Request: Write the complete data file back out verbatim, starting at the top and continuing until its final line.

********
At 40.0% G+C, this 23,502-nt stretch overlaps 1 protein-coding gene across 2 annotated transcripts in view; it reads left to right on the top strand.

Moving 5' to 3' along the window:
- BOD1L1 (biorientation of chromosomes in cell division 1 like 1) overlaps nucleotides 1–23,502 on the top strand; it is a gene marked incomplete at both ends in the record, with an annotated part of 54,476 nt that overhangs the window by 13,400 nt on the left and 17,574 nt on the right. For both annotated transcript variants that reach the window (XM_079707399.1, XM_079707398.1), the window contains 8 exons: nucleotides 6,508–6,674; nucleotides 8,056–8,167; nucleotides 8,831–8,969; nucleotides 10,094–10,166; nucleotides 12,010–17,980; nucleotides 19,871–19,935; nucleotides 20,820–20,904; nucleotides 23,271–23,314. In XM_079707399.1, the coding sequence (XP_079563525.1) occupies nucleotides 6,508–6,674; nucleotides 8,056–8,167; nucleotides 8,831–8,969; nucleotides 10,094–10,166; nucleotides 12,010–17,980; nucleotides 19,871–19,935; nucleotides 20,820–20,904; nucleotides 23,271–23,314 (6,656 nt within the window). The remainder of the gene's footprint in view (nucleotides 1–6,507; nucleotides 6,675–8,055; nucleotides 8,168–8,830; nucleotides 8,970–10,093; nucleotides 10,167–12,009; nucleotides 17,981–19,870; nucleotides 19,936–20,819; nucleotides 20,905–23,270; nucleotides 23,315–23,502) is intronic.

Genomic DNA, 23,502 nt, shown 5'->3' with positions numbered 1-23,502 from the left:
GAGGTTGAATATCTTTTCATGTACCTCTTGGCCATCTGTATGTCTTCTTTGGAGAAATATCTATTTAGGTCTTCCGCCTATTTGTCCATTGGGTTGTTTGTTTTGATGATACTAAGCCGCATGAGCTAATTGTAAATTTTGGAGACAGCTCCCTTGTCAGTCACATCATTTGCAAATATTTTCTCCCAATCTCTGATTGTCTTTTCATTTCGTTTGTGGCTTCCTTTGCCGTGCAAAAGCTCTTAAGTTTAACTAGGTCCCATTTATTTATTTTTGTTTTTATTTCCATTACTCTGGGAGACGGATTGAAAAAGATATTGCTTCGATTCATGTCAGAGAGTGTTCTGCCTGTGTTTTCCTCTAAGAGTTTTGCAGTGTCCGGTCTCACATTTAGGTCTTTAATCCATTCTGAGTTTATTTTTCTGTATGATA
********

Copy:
At 40.0% G+C, this 23,502-nt stretch overlaps 1 protein-coding gene across 2 annotated transcripts in view; it reads left to right on the top strand.

Moving 5' to 3' along the window:
- BOD1L1 (biorientation of chromosomes in cell division 1 like 1) overlaps nucleotides 1–23,502 on the top strand; it is a gene marked incomplete at both ends in the record, with an annotated part of 54,476 nt that overhangs the window by 13,400 nt on the left and 17,574 nt on the right. For both annotated transcript variants that reach the window (XM_079707399.1, XM_079707398.1), the window contains 8 exons: nucleotides 6,508–6,674; nucleotides 8,056–8,167; nucleotides 8,831–8,969; nucleotides 10,094–10,166; nucleotides 12,010–17,980; nucleotides 19,871–19,935; nucleotides 20,820–20,904; nucleotides 23,271–23,314. In XM_079707399.1, the coding sequence (XP_079563525.1) occupies nucleotides 6,508–6,674; nucleotides 8,056–8,167; nucleotides 8,831–8,969; nucleotides 10,094–10,166; nucleotides 12,010–17,980; nucleotides 19,871–19,935; nucleotides 20,820–20,904; nucleotides 23,271–23,314 (6,656 nt within the window). The remainder of the gene's footprint in view (nucleotides 1–6,507; nucleotides 6,675–8,055; nucleotides 8,168–8,830; nucleotides 8,970–10,093; nucleotides 10,167–12,009; nucleotides 17,981–19,870; nucleotides 19,936–20,819; nucleotides 20,905–23,270; nucleotides 23,315–23,502) is intronic.

Genomic DNA, 23,502 nt, shown 5'->3' with positions numbered 1-23,502 from the left:
GAGGTTGAATATCTTTTCATGTACCTCTTGGCCATCTGTATGTCTTCTTTGGAGAAATATCTATTTAGGTCTTCCGCCTATTTGTCCATTGGGTTGTTTGTTTTGATGATACTAAGCCGCATGAGCTAATTGTAAATTTTGGAGACAGCTCCCTTGTCAGTCACATCATTTGCAAATATTTTCTCCCAATCTCTGATTGTCTTTTCATTTCGTTTGTGGCTTCCTTTGCCGTGCAAAAGCTCTTAAGTTTAACTAGGTCCCATTTATTTATTTTTGTTTTTATTTCCATTACTCTGGGAGACGGATTGAAAAAGATATTGCTTCGATTCATGTCAGAGAGTGTTCTGCCTGTGTTTTCCTCTAAGAGTTTTGCAGTGTCCGGTCTCACATTTAGGTCTTTAATCCATTCTGAGTTTATTTTTCTGTATGATA